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Autumn's Mushroom Bounty: Forager's Fusilli

A walk in the forest produces a warming, woodsy dinner.

Jennifer Eremeeva / MT

Mushroom season is in full swing, and this year is a doozy: a wet, humid summer followed by a balmy autumn has yielded a bumper crop of fungi in the woods near our house. Each morning, we come across a new crop of mushrooms, many of them already claimed by the industrious squirrels, who pick them, turn them over, and leave them to dry in the sun, before carrying them back to their dens. 

But alas, I seem to be married to the only Russian on the planet who isn’t a committed mycophile 2-14 the kind who learned his toxics from his edibles from toddlerhood under the tutelage of an experienced grandparent. 

“That could change,” I suggested as we examined a particularly toothsome looking patch of mushrooms. They were, as of that moment, untouched, but I could sense the squirrels watching us from a nearby tree branch, ready to pounce as soon as we moved on. “Surely you could become a mushroom expert. Isn’t there an app for that?”

My husband merely shrugged a classic Slavic shrug, that single gesture that not only conveys a crippling world weariness but also the understanding that nothing from the App Store could ever hope to replace millennia of knowledge and expertise of Russian foragers.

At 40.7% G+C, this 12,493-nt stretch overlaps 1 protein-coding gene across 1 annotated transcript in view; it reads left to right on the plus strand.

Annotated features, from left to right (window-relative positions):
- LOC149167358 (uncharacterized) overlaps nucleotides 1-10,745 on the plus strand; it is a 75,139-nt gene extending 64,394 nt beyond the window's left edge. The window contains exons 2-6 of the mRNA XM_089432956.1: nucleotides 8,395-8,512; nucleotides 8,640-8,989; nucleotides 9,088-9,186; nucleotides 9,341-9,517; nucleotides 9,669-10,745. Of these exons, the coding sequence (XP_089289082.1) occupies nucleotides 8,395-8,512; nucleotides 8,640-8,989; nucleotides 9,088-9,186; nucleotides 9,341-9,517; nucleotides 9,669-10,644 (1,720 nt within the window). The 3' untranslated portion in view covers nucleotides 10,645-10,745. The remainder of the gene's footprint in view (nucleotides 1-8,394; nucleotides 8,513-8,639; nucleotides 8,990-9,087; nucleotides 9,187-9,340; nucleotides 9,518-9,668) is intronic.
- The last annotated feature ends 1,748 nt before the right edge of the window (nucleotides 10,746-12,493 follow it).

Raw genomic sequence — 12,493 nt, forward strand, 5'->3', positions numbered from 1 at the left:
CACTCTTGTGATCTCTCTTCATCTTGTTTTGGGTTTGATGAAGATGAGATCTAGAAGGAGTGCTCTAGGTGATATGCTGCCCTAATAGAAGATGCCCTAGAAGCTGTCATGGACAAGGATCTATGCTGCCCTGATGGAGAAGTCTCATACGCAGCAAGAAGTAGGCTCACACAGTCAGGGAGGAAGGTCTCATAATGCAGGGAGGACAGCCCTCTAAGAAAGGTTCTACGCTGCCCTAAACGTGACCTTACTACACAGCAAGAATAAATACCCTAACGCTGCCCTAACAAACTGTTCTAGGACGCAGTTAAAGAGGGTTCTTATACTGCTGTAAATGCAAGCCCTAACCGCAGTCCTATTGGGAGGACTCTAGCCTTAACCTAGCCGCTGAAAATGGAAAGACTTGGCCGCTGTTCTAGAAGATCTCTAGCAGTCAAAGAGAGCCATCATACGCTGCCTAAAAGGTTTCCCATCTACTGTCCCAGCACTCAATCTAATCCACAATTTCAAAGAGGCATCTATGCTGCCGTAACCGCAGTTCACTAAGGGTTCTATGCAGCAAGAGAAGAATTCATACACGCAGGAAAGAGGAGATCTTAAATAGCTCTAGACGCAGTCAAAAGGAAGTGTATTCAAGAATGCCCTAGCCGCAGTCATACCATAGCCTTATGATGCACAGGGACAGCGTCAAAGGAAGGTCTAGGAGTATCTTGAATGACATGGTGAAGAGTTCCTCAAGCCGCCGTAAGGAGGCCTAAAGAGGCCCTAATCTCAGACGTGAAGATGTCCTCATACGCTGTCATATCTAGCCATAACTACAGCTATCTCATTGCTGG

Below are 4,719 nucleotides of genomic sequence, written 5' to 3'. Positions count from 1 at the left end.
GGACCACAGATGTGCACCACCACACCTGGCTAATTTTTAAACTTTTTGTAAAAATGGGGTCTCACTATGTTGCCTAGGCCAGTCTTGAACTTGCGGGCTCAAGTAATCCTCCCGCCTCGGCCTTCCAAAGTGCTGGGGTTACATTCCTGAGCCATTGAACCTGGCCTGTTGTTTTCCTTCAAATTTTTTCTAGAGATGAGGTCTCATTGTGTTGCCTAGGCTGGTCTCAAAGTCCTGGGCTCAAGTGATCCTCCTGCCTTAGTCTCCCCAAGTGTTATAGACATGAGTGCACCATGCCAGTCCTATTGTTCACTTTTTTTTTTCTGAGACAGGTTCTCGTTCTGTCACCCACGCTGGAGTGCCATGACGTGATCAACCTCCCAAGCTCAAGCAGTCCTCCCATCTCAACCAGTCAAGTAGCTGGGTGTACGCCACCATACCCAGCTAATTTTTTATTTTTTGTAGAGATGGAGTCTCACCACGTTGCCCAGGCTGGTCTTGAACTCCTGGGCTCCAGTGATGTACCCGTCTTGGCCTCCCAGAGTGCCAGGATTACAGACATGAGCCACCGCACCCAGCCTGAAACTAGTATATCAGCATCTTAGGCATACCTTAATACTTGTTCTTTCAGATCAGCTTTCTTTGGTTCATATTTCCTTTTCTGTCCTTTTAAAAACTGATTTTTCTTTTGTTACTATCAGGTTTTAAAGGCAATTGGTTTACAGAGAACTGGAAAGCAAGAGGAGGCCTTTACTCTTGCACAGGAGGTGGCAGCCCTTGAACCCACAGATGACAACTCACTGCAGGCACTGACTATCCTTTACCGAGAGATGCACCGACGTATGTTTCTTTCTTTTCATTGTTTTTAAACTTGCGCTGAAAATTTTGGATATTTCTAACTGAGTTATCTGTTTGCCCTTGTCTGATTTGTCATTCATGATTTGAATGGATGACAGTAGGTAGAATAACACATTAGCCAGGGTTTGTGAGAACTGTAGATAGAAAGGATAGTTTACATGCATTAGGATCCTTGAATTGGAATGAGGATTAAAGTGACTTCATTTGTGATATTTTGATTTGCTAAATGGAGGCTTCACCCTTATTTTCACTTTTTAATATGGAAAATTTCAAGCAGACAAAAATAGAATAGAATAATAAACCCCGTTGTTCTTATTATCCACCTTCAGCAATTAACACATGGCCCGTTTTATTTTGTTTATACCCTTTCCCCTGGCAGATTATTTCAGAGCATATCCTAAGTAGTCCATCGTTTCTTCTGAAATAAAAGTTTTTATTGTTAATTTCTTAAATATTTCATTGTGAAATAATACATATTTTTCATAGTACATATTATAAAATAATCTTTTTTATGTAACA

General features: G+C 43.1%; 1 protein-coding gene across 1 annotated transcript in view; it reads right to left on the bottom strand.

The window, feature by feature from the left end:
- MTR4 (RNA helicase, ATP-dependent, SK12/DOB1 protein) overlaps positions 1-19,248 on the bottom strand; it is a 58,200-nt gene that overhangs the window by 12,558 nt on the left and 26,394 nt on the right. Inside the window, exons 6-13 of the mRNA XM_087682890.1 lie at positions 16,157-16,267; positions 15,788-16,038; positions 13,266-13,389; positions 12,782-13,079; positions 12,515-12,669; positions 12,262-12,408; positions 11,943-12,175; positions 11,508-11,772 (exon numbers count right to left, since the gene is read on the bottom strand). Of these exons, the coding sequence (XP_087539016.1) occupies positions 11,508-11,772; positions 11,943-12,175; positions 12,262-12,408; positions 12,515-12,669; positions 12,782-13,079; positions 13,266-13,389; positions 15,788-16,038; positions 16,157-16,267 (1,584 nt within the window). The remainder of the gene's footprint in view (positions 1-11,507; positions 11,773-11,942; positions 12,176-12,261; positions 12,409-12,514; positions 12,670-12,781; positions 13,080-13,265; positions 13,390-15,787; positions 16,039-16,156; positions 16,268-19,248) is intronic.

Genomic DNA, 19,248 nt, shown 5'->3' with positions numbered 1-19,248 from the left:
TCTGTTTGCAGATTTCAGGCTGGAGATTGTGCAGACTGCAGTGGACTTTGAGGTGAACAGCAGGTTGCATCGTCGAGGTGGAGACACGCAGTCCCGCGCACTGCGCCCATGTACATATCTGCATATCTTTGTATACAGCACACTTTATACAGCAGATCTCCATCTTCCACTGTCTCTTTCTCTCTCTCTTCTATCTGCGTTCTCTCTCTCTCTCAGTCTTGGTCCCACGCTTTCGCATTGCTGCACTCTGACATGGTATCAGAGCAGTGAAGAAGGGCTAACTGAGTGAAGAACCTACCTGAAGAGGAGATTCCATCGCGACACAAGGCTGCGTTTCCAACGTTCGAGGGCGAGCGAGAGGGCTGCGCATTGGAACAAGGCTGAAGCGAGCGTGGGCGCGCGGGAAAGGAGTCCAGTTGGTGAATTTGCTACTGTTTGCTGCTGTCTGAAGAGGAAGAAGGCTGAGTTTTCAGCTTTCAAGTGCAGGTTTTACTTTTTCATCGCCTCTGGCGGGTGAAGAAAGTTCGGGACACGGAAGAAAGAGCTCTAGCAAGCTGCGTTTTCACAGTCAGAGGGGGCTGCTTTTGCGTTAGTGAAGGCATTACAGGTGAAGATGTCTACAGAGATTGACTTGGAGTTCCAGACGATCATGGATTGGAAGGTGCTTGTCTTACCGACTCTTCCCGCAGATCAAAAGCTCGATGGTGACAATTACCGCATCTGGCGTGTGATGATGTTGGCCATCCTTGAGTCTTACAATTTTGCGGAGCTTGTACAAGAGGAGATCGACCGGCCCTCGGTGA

“But don’t you want mushroom soup with noodles?” I asked.

“Not as much as I want to remain alive,” he said.

“Fair enough,” I said, casting a last longing look at what I was sure were oyster mushrooms. 

					hen-of-the-forest					 					David Hawgood
hen-of-the-forest David Hawgood

In the end, I downloaded an app myself, took a lot of pictures and tumbled headlong into the exhaustive trove of online information about mushroom foraging. I joined three Facebook groups, immediately left two, but in the congenial company of the members of the third eventually absorbed enough information to feel confident about identifying a stupendous hen-of-the-forest (Grifola frondosa for those of you who care about the Latin names), which as its name suggests is edible. After a keen mushroom forager friend confirmed the ID, we decided the risk was minimal, the rewards spectacular and marched into the woods with a basket to harvest the hen.